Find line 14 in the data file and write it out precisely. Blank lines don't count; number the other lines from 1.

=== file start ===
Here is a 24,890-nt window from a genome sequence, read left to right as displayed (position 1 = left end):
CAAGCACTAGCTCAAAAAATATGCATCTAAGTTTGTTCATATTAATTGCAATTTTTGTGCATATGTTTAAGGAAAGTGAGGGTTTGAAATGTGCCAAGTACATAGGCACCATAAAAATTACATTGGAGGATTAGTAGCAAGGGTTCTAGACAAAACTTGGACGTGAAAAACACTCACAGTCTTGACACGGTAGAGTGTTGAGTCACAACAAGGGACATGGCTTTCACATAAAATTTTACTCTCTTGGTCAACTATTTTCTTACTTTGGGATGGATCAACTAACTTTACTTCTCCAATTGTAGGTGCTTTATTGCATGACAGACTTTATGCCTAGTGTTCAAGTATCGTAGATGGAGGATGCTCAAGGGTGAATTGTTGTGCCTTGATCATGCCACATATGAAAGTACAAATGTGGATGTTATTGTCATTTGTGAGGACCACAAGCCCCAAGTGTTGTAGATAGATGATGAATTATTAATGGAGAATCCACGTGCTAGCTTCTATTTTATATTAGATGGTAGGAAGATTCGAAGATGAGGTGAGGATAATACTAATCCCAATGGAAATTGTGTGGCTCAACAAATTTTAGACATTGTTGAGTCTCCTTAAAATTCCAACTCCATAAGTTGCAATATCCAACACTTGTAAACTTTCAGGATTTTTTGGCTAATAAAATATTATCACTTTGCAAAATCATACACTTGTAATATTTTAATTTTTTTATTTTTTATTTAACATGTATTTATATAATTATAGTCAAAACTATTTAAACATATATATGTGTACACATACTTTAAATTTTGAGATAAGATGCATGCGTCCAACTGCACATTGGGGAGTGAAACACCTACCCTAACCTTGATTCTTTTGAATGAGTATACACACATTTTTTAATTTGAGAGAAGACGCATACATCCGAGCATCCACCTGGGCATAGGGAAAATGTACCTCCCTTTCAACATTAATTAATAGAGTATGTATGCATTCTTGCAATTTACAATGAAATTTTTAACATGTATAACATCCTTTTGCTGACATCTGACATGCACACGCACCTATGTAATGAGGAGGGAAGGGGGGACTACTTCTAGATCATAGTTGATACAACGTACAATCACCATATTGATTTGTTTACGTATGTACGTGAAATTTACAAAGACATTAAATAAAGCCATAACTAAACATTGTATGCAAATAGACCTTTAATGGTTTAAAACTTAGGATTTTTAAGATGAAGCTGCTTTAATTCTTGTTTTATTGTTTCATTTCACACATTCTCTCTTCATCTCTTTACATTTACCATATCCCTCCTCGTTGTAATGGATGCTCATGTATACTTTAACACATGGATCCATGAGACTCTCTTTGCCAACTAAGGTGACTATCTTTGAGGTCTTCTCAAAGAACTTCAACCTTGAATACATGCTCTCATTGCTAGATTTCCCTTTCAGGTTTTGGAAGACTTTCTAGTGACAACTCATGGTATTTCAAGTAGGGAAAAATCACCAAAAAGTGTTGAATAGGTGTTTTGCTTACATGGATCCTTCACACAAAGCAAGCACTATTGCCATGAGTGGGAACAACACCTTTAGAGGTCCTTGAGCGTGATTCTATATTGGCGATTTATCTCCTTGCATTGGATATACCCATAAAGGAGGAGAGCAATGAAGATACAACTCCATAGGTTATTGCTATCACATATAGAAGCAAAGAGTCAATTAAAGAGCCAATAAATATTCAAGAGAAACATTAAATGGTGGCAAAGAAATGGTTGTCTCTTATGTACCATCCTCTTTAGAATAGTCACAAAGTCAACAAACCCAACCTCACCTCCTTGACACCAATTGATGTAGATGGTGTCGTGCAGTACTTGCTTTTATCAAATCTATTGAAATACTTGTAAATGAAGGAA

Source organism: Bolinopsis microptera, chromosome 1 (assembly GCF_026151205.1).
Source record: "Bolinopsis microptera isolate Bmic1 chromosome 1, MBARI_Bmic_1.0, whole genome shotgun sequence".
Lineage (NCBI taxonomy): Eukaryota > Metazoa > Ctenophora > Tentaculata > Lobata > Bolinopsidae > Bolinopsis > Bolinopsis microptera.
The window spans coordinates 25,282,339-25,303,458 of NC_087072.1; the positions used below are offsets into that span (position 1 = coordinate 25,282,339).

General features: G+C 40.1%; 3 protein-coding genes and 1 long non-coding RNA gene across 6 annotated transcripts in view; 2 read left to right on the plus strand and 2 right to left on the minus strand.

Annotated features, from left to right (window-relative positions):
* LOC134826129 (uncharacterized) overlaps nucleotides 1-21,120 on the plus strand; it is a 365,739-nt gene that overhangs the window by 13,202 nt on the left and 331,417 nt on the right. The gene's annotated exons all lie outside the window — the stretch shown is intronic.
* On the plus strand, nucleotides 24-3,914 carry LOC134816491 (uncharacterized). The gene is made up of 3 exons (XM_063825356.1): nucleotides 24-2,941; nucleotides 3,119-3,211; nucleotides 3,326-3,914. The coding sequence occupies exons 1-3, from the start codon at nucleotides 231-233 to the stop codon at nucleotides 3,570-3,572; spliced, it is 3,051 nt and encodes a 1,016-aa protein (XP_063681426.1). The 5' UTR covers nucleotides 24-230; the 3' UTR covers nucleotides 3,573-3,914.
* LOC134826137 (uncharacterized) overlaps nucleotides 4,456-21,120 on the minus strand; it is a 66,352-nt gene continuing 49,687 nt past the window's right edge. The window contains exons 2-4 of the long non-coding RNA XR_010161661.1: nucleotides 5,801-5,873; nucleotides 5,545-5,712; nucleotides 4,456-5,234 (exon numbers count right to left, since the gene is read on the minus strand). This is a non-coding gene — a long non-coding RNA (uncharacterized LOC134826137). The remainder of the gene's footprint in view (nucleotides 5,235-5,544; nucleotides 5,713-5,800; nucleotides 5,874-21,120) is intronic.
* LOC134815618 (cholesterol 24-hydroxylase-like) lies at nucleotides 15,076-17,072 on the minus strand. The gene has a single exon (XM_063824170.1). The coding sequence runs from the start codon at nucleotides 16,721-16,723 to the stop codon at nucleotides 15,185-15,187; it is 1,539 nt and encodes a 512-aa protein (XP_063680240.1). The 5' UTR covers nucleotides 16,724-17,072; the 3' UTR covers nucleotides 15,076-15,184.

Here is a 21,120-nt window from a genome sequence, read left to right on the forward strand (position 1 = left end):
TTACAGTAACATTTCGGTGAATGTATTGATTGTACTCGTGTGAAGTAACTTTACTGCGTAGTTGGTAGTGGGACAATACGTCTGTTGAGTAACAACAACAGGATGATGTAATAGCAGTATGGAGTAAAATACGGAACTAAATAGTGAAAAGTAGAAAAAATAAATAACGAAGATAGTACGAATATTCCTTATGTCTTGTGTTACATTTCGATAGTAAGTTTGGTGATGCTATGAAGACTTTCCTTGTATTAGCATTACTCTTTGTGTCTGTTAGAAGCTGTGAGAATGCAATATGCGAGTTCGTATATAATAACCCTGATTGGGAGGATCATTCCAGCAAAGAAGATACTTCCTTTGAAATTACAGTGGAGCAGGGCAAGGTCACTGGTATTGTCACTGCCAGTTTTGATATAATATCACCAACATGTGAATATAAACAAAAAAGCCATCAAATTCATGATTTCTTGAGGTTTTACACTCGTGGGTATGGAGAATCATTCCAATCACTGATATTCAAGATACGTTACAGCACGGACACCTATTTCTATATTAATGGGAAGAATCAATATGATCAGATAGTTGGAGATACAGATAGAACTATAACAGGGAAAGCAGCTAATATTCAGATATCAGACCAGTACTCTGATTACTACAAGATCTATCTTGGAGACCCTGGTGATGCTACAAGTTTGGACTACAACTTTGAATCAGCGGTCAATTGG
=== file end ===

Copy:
TTACAGTAACATTTCGGTGAATGTATTGATTGTACTCGTGTGAAGTAACTTTACTGCGTAGTTGGTAGTGGGACAATACGTCTGTTGAGTAACAACAACAGGATGATGTAATAGCAGTATGGAGTAAAATACGGAACTAAATAGTGAAAAGTAGAAAAAATAAATAACGAAGATAGTACGAATATTCCTTATGTCTTGTGTTACATTTCGATAGTAAGTTTGGTGATGCTATGAAGACTTTCCTTGTATTAGCATTACTCTTTGTGTCTGTTAGAAGCTGTGAGAATGCAATATGCGAGTTCGTATATAATAACCCTGATTGGGAGGATCATTCCAGCAAAGAAGATACTTCCTTTGAAATTACAGTGGAGCAGGGCAAGGTCACTGGTATTGTCACTGCCAGTTTTGATATAATATCACCAACATGTGAATATAAACAAAAAAGCCATCAAATTCATGATTTCTTGAGGTTTTACACTCGTGGGTATGGAGAATCATTCCAATCACTGATATTCAAGATACGTTACAGCACGGACACCTATTTCTATATTAATGGGAAGAATCAATATGATCAGATAGTTGGAGATACAGATAGAACTATAACAGGGAAAGCAGCTAATATTCAGATATCAGACCAGTACTCTGATTACTACAAGATCTATCTTGGAGACCCTGGTGATGCTACAAGTTTGGACTACAACTTTGAATCAGCGGTCAATTGG